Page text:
Amann's frustration is common among business owners. During her election campaign, Frankel promised to turn around a lagging downtown. After her election, she began by attacking West Palm's once-uninhibited club scene, saying that the nighttime-only businesses were hurting the city. She reasoned that downtown would be better off without clubs, whose patrons, she contended, chased off patrons of neighboring restaurants. Last spring, Frankel championed a new city law banning under-21 patrons from bars. She also instituted fees of $15,600 a year per club to offset the cost of putting extra cops on Clematis. In addition, the city forced the closure of long-time bar Spanky's for code violations and "profane" concerts.
Her efforts worked. Or at least, they cooled the atmosphere of balls-out partying and public drunkenness, as nightspots such as Gossip, Vivid, and Rooney's Public House shut down. Unfortunately for Frankel, though, nothing has replaced the shuttered bars. The few surviving restaurants can't rely on walk-in traffic anymore, says Roy Assad, owner of downtown restaurants Le Opera and Leila. "It's a very depressing location right now," Assad says. "The people who work here now feel beat up coming here every day."
A few doors down, sitting over a calculator and reservation book in the back corner of Café Mediterraneo, owner Matteo Scanzano says frustration is common among downtown business owners. The lack of progress on the traffic projects has forced several restaurants to close and others to suffer through slow times. "To be honest, I do not know if it is the mayor's fault or somebody else's fault," Scanzano says through a thick Italian accent. "But I will tell you that, a year ago, we had the same issues. The same roads were torn up, and business was slow. So why has nothing changed?"
Back in November, with little progress shown on the traffic projects, Frankel let out her frustrations on roadside signs. "I Am Mad Too -- Lois," she penned on the electronic signs that usually tell drivers to switch lanes as they approach a traffic blockage. Then, in April, Frankel took it a step further. The mayor ordered the signs to flash the phone numbers for DOT offices in Fort Lauderdale. Within a week, angry drivers bombarded the office with 224 calls and e-mails.
Unfortunately, the barrage did little to speed the projects, which have snarled downtown traffic for three years. DOT spokeswoman Christie Klammer says the tactic won't get the projects done any quicker. "Putting our phone numbers on message boards," Klammer says, "is not something we would encourage for all of our projects."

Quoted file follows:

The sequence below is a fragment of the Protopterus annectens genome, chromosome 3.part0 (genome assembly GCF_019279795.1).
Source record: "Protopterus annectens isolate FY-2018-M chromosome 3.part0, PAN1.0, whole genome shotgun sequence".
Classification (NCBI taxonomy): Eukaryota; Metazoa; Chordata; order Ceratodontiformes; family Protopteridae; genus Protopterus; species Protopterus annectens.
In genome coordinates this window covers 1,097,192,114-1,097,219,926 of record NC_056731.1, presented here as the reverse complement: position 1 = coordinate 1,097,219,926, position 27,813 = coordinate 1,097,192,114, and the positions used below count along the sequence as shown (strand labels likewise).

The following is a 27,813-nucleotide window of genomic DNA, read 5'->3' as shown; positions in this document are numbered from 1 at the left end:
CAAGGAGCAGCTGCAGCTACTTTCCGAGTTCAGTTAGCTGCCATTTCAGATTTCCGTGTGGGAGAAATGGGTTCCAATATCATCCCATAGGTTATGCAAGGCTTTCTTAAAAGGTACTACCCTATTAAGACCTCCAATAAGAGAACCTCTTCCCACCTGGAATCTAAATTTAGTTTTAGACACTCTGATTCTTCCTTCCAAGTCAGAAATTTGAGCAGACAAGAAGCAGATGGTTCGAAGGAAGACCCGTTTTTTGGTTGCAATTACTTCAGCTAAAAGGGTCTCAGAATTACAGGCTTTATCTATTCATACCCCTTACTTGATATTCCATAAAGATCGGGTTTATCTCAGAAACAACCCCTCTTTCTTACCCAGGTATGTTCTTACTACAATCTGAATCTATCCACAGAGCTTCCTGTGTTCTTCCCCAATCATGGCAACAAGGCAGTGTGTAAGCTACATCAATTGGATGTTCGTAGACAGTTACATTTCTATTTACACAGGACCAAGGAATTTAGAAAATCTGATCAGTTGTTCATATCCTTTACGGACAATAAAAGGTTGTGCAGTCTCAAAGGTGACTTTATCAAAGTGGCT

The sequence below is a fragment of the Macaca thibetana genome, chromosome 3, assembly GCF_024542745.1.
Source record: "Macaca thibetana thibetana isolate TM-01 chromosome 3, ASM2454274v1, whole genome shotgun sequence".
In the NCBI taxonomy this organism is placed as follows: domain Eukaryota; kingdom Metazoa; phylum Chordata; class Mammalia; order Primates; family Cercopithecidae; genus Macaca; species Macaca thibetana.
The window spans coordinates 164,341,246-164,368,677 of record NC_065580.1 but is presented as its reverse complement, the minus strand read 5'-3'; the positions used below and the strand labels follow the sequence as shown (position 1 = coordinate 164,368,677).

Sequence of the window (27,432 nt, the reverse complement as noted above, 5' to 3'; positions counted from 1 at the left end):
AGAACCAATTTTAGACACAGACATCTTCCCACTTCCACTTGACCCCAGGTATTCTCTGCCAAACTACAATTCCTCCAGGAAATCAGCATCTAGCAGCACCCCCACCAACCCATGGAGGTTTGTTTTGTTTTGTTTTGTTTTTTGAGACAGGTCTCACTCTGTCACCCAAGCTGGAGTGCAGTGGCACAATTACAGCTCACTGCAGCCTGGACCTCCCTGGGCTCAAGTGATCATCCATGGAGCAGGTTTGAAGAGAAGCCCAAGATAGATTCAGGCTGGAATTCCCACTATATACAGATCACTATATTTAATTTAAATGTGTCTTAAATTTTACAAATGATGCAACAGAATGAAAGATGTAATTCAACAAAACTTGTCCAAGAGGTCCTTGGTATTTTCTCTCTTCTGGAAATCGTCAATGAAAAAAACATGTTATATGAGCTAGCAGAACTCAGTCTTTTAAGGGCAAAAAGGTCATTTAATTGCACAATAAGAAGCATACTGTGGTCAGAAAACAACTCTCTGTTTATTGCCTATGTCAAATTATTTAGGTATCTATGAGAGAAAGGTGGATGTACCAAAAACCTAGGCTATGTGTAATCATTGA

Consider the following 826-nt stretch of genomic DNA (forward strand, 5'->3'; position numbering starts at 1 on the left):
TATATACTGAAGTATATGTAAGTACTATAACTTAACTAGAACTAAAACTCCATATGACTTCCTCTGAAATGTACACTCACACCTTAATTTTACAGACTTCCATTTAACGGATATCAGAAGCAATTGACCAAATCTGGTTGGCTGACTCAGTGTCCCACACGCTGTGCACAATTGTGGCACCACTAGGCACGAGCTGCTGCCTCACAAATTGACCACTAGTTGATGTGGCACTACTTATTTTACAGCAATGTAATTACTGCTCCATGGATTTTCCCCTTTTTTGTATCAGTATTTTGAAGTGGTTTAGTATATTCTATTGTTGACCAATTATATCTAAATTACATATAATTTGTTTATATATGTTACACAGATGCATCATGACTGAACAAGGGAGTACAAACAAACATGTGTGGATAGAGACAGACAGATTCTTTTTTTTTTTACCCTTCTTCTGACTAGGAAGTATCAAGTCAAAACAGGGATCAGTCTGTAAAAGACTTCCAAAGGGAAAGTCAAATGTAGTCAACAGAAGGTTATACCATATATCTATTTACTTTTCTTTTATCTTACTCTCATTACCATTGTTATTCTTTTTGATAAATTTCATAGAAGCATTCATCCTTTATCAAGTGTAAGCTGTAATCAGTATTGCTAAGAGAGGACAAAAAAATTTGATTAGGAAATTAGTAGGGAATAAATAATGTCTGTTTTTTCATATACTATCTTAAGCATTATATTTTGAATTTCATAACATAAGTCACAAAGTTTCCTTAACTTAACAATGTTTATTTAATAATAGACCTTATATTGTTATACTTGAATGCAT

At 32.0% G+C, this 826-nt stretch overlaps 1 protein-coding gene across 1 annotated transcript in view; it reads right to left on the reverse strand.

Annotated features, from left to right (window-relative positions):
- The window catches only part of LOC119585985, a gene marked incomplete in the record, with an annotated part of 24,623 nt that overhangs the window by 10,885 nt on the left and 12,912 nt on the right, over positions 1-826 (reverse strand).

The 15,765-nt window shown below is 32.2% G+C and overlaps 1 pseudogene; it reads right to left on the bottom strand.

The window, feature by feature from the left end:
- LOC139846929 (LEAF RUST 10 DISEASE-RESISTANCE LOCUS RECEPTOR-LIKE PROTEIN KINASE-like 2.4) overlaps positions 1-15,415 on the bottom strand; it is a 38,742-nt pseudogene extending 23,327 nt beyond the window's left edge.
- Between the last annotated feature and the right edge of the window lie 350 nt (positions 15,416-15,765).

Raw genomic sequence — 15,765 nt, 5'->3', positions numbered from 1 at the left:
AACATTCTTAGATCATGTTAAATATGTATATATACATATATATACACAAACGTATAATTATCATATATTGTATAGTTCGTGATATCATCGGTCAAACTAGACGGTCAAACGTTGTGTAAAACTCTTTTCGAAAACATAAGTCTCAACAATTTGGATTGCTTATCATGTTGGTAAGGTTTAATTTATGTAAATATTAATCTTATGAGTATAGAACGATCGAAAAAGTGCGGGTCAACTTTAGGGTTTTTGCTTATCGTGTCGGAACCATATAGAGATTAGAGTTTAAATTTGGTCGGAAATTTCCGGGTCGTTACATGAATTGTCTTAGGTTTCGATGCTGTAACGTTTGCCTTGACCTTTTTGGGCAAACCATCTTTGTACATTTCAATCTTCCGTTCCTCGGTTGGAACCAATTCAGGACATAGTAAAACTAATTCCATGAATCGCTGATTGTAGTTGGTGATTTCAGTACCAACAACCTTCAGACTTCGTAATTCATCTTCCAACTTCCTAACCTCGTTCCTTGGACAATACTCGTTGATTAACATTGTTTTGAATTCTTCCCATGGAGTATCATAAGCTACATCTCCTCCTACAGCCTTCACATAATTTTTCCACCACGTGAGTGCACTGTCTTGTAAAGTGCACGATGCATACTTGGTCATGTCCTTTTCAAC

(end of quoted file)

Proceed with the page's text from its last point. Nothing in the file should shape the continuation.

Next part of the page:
Did the message get across to motorists? At least one fired back. Two weeks after her message, somebody surreptitiously reprogrammed a road sign with a response to Frankel, reading: "FUCK YOU BITCH."
By most accounts, Frankel has little to do with the pace of construction problems. The projects were planned well before her tenure, and as mayor, she has no control over contractors working for DOT. But critics have questioned why Frankel hasn't taken other measures, like removing downtown parking meters or putting up city money to work as incentives to the contractors to get work done early. Russell Engineering has often left the Dixie construction work unmanned as its staff tackled Broward County projects with bonuses available for finishing early. DOT offered no such bonus for the Dixie project. Russell officials, including company President George Russell Sr., did not return phone calls.
Community activist Kim Duffy, who worked for Frankel's predecessor as an executive assistant, says Frankel deserves the problems she's having with the construction. Frankel got elected by blaming the problems on former Mayor Joel Daves, and now Frankel is taking the blame, Duffy says: "The traffic situation is more unbearable than ever, and she deserves any grief she's getting for it."
For her part, Frankel says it's a problem she simply has to ride out. Even though her predecessor lost his job in part because the public perceived the construction problem as his fault, Frankel says that won't be her fate. Frankel joked recently: "My election is two years away, so I've got to tell you, if these roads are not fixed in two years, then I'm not sure I even want the job."
Frankel's problems are compounded by her grandiose City Hall gambit. When she took office, Frankel scrapped Daves' plans to build a new City Hall on the west side of downtown. Now, Frankel is pushing for a massive, four-story building to take up an entire city block at Clematis and Quadrille Boulevard. But with critics raising concerns about parking and the expense of the project, the plan has stalled. City Commissioner Kimberly Mitchell says it's indicative of Frankel's "misguided direction" for the city.
"When she ran for office, she criticized Daves for having expensive plans for City Hall," Mitchell says. "Now her plans will probably cost the city $100 million." (Frankel has yet to speculate about the total cost of the project.)
Similarly, Frankel's campaign pledge to work with county leaders to have a hotel built near the new Palm Beach County Convention Center on Okeechobee Boulevard remains little more than a 2-year-old promise. Critics blame Frankel for the holdup, because she's been feuding with the County Commission and Ocean Properties, the developer, about Frankel's preference for another developer. Ocean Properties Vice President Tom McMurrian, when asked if he thought Frankel would continue to hold up the 400-room hotel plans, would say only: "We had hoped it would be further through the process than we are right now."
While the fight over the hotel seems to be calming down, the bad blood between Frankel and county leaders has continued. In April, Frankel refused to allow the county to run a pipe across a city-owned canal to supply utilities to the Scripps Research Institute project. Frankel's decision could delay work on Scripps, a project with a price tag approaching $1 billion. Frankel says she's holding up approval on the water pipe until the county agrees to continue letting the city sell water to county residents, a move the county says amounts to blackmail. County Commissioner Addie Greene, who backed Frankel's mayoral election campaign, says the move fits the mayor's style. "When I want something done, I have to smile and be all nice," Greene says. "When Lois wants something done, she goes for the jugular."